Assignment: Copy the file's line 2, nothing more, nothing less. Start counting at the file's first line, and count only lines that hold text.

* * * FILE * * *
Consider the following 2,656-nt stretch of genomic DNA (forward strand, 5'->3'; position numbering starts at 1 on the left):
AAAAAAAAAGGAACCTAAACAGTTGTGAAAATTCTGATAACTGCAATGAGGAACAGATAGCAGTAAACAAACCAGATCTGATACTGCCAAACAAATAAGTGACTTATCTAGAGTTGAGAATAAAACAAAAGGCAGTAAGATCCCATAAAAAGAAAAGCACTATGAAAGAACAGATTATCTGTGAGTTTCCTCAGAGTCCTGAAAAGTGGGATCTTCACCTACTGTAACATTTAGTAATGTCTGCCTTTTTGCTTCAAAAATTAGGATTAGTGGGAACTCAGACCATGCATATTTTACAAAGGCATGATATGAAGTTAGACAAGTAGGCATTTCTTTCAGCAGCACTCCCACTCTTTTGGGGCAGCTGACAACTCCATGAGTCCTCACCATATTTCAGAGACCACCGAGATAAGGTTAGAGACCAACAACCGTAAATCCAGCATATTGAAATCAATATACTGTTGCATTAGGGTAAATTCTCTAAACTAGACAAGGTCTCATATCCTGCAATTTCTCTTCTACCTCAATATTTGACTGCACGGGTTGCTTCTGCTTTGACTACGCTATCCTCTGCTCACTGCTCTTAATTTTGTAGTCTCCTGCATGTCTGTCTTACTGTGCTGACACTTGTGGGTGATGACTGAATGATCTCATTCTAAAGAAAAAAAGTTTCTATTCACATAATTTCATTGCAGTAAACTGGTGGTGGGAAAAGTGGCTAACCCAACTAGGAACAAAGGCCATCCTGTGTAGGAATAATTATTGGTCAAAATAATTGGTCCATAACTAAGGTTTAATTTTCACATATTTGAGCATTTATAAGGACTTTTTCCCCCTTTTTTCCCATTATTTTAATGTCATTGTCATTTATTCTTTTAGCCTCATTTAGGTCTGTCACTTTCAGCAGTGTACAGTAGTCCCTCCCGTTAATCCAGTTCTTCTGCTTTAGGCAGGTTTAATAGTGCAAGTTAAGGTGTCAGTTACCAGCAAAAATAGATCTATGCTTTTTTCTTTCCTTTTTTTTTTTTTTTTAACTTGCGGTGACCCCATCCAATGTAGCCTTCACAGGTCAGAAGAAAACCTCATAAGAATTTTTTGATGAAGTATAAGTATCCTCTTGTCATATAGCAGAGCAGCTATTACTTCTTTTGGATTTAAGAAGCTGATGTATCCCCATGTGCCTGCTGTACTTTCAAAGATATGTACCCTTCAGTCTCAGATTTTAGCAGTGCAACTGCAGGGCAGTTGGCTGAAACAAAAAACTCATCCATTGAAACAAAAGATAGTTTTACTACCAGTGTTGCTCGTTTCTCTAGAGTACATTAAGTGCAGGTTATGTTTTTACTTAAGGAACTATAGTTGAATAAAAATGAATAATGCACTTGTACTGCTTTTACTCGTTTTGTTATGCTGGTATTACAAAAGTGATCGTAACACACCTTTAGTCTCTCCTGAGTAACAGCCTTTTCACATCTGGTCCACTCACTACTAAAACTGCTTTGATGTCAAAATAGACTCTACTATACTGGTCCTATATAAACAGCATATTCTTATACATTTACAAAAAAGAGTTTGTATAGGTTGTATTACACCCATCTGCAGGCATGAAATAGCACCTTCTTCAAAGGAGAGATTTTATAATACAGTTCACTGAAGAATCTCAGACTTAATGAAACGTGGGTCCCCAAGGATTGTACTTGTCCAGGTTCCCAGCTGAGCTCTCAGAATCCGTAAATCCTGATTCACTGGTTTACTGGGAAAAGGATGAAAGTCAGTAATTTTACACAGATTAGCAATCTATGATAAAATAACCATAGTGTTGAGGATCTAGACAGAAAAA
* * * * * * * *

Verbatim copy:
AAAAAAAAAGGAACCTAAACAGTTGTGAAAATTCTGATAACTGCAATGAGGAACAGATAGCAGTAAACAAACCAGATCTGATACTGCCAAACAAATAAGTGACTTATCTAGAGTTGAGAATAAAACAAAAGGCAGTAAGATCCCATAAAAAGAAAAGCACTATGAAAGAACAGATTATCTGTGAGTTTCCTCAGAGTCCTGAAAAGTGGGATCTTCACCTACTGTAACATTTAGTAATGTCTGCCTTTTTGCTTCAAAAATTAGGATTAGTGGGAACTCAGACCATGCATATTTTACAAAGGCATGATATGAAGTTAGACAAGTAGGCATTTCTTTCAGCAGCACTCCCACTCTTTTGGGGCAGCTGACAACTCCATGAGTCCTCACCATATTTCAGAGACCACCGAGATAAGGTTAGAGACCAACAACCGTAAATCCAGCATATTGAAATCAATATACTGTTGCATTAGGGTAAATTCTCTAAACTAGACAAGGTCTCATATCCTGCAATTTCTCTTCTACCTCAATATTTGACTGCACGGGTTGCTTCTGCTTTGACTACGCTATCCTCTGCTCACTGCTCTTAATTTTGTAGTCTCCTGCATGTCTGTCTTACTGTGCTGACACTTGTGGGTGATGACTGAATGATCTCATTCTAAAGAAAAAAAGTTTCTATTCACATAATTTCATTGCAGTAAACTGGTGGTGGGAAAAGTGGCTAACCCAACTAGGAACAAAGGCCATCCTGTGTAGGAATAATTATTGGTCAAAATAATTGGTCCATAACTAAGGTTTAATTTTCACATATTTGAGCATTTATAAGGACTTTTTCCCCCTTTTTTCCCATTATTTTAATGTCATTGTCATTTATTCTTTTAGCCTCATTTAGGTCTGTCACTTTCAGCAGTGTACAGTAGTCCCTCCCGTTAATCCAGTTCTTCTGCTTTAGGCAGGTTTAATAGTGCAAGTTAAGGTGTCAGTTACCAGCAAAAATAGATCTATGCTTTTTTCTTTCCTTTTTTTTTTTTTTTTAACTTGCGGTGACCCCATCCAATGTAGCCTTCACAGGTCAGAAGAAAACCTCATAAGAATTTTTTGATGAAGTATAAGTATCCTCTTGTCATATAGCAGAGCAGCTATTACTTCTTTTGGATTTAAGAAGCTGATGTATCCCCATGTGCCTGCTGTACTTTCAAAGATATGTACCCTTCAGTCTCAGATTTTAGCAGTGCAACTGCAGGGCAGTTGGCTGAAACAAAAAACTCATCCATTGAAACAAAAGATAGTTTTACTACCAGTGTTGCTCGTTTCTCTAGAGTACATTAAGTGCAGGTTATGTTTTTACTTAAGGAACTATAGTTGAATAAAAATGAATAATGCACTTGTACTGCTTTTACTCGTTTTGTTATGCTGGTATTACAAAAGTGATCGTAACACACCTTTAGTCTCTCCTGAGTAACAGCCTTTTCACATCTGGTCCACTCACTACTAAAACTGCTTTGATGTCAAAATAGACTCTACTATACTGGTCCTATATAAACAGCATATTCTTATACATTTACAAAAAAGAGTTTGTATAGGTTGTATTACACCCATCTGCAGGCATGAAATAGCACCTTCTTCAAAGGAGAGATTTTATAATACAGTTCACTGAAGAATCTCAGACTTAATGAAACGTGGGTCCCCAAGGATTGTACTTGTCCAGGTTCCCAGCTGAGCTCTCAGAATCCGTAAATCCTGATTCACTGGTTTACTGGGAAAAGGATGAAAGTCAGTAATTTTACACAGATTAGCAATCTATGATAAAATAACCATAGTGTTGAGGATCTAGACAGAAAAA